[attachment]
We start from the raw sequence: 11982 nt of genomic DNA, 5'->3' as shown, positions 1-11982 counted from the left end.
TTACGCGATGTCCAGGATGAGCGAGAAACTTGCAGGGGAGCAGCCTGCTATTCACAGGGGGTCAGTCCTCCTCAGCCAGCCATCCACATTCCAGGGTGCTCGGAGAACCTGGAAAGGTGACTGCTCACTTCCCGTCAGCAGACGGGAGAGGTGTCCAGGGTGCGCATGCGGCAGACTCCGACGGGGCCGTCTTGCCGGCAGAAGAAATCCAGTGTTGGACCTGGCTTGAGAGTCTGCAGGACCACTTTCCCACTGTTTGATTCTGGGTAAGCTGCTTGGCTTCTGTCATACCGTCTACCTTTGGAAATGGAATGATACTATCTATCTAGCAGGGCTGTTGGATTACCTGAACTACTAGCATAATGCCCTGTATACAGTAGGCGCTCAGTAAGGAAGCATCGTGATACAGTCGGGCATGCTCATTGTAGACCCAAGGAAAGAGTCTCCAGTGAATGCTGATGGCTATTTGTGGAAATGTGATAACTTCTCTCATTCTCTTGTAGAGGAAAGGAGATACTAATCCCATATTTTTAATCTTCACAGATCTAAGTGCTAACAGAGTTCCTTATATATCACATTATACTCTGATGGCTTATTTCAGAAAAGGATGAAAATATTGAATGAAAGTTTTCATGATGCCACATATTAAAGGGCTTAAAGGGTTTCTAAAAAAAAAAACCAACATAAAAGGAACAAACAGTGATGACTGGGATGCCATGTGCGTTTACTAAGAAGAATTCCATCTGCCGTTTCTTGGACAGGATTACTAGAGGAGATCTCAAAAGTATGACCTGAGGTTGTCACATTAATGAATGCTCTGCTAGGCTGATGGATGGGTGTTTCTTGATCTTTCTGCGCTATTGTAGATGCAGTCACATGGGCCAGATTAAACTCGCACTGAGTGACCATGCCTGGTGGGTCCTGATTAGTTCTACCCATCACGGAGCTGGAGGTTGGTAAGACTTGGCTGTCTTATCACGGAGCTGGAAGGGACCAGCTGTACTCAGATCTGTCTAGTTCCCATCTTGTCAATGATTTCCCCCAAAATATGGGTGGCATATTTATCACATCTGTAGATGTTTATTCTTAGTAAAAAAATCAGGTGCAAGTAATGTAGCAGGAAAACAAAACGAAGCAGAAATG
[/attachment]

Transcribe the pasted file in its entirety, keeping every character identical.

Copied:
We start from the raw sequence: 11982 nt of genomic DNA, 5'->3' as shown, positions 1-11982 counted from the left end.
TTACGCGATGTCCAGGATGAGCGAGAAACTTGCAGGGGAGCAGCCTGCTATTCACAGGGGGTCAGTCCTCCTCAGCCAGCCATCCACATTCCAGGGTGCTCGGAGAACCTGGAAAGGTGACTGCTCACTTCCCGTCAGCAGACGGGAGAGGTGTCCAGGGTGCGCATGCGGCAGACTCCGACGGGGCCGTCTTGCCGGCAGAAGAAATCCAGTGTTGGACCTGGCTTGAGAGTCTGCAGGACCACTTTCCCACTGTTTGATTCTGGGTAAGCTGCTTGGCTTCTGTCATACCGTCTACCTTTGGAAATGGAATGATACTATCTATCTAGCAGGGCTGTTGGATTACCTGAACTACTAGCATAATGCCCTGTATACAGTAGGCGCTCAGTAAGGAAGCATCGTGATACAGTCGGGCATGCTCATTGTAGACCCAAGGAAAGAGTCTCCAGTGAATGCTGATGGCTATTTGTGGAAATGTGATAACTTCTCTCATTCTCTTGTAGAGGAAAGGAGATACTAATCCCATATTTTTAATCTTCACAGATCTAAGTGCTAACAGAGTTCCTTATATATCACATTATACTCTGATGGCTTATTTCAGAAAAGGATGAAAATATTGAATGAAAGTTTTCATGATGCCACATATTAAAGGGCTTAAAGGGTTTCTAAAAAAAAAAACCAACATAAAAGGAACAAACAGTGATGACTGGGATGCCATGTGCGTTTACTAAGAAGAATTCCATCTGCCGTTTCTTGGACAGGATTACTAGAGGAGATCTCAAAAGTATGACCTGAGGTTGTCACATTAATGAATGCTCTGCTAGGCTGATGGATGGGTGTTTCTTGATCTTTCTGCGCTATTGTAGATGCAGTCACATGGGCCAGATTAAACTCGCACTGAGTGACCATGCCTGGTGGGTCCTGATTAGTTCTACCCATCACGGAGCTGGAGGTTGGTAAGACTTGGCTGTCTTATCACGGAGCTGGAAGGGACCAGCTGTACTCAGATCTGTCTAGTTCCCATCTTGTCAATGATTTCCCCCAAAATATGGGTGGCATATTTATCACATCTGTAGATGTTTATTCTTAGTAAAAAAATCAGGTGCAAGTAATGTAGCAGGAAAACAAAACGAAGCAGAAATG